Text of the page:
June 11, 2021
Public Service Program and Mass Incarceration Law Society Teams Up with ACLU-Louisiana’s Justice Lab Project
Southwestern law students participated in the ACLU's Justice Lab Project, an intensive litigation effort to challenge racially discriminatory policing practices and combat police violence against people of color in Louisiana, by completing a research assignment designed to provide insight into public defender’s offices across the United States. Southwestern’s efforts are led by Brittany Butler (3L) and Gonzalo Villanueva (SCALE II.)This research project was born out of a recent case in which a public defender argued he was ineffective counsel. The case, Crawford v. Hinds County Board of Supervisor from the United States District Court for Southern District of Mississippi, No. 3:17-cv-118-TSL-RHW, is up for Supreme Court review.
As part of the research project, the Southwestern team compiled data from ten different public defender offices across the United States. This data includes training programs, the number of full time attorneys, the number of cases filed, and their budget among other things. The research project is meant to provide insight into those public defender offices providing effective assistance of counsel to indigent clients and whether any of the same methods can be implemented in other offices.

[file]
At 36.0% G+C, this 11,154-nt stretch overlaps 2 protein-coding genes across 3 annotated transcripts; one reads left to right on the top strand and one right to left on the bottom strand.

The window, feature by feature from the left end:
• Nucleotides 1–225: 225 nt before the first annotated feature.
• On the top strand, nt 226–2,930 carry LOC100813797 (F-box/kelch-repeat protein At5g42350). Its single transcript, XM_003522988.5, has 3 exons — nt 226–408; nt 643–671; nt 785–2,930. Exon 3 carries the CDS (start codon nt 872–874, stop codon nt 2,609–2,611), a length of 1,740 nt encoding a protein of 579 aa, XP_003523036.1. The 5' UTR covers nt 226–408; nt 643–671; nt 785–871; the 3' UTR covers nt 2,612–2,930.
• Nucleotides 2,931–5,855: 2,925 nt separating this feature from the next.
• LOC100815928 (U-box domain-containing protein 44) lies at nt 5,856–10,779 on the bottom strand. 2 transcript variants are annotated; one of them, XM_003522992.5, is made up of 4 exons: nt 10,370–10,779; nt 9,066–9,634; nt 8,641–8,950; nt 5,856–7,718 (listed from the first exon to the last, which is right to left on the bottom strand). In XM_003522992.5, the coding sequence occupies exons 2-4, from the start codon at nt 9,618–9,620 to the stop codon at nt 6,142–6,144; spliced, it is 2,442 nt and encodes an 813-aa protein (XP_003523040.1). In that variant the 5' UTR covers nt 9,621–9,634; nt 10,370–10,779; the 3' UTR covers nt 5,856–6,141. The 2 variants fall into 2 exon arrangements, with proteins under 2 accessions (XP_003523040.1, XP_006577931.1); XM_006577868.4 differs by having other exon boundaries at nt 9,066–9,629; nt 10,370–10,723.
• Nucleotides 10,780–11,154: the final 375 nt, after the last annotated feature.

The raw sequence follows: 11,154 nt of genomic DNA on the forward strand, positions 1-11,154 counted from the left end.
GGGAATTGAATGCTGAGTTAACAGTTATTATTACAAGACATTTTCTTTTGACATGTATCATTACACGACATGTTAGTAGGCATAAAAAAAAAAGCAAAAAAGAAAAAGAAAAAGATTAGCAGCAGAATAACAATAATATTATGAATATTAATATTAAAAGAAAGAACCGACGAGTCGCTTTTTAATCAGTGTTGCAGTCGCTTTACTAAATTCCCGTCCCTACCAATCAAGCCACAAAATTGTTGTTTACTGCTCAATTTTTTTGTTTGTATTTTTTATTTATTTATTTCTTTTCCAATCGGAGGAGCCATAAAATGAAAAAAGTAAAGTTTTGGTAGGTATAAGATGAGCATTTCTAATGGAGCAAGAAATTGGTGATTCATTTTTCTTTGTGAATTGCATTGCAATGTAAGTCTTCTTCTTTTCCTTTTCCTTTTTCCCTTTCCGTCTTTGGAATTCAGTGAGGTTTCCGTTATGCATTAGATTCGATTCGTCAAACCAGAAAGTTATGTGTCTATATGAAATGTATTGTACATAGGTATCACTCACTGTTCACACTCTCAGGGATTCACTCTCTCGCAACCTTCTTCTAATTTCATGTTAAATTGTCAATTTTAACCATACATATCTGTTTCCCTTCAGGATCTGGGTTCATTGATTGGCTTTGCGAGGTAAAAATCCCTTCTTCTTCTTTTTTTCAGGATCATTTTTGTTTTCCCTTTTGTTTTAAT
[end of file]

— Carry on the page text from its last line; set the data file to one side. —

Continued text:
The initial research objectives were limited to compiling supportive data to submit as part of an amicus brief in the above-mentioned court case. However, after Southwestern’s research revealed how difficult it was to access the data required, the research objectives and scope was expanded to include other functions.
The ACLU-Louisiana is considering using the memo that Southwestern students wrote as part of the amicus brief and as part of a formal request to the Department of Justice (DOJ) to commission a census of all public defender’s offices. The last census conducted by the DOJ was in 2007, with revisions submitted in 2012. The recommendations in the research project will be utilized with the goal of improving public defender offices’ access to resources in order to ensure effective assistance of counsel to indigent clients and communities.
Through the help of private law firms and other law schools’ clinics, ACLU-Louisiana provides legal representation and advocacy services directly to impacted community members. The Justice Lab project is dynamic and encompasses various initiatives within it. Justice Lab is not an experiment, but a serious pursuit of what justice means, who it is for, and who has been historically excluded from obtaining it.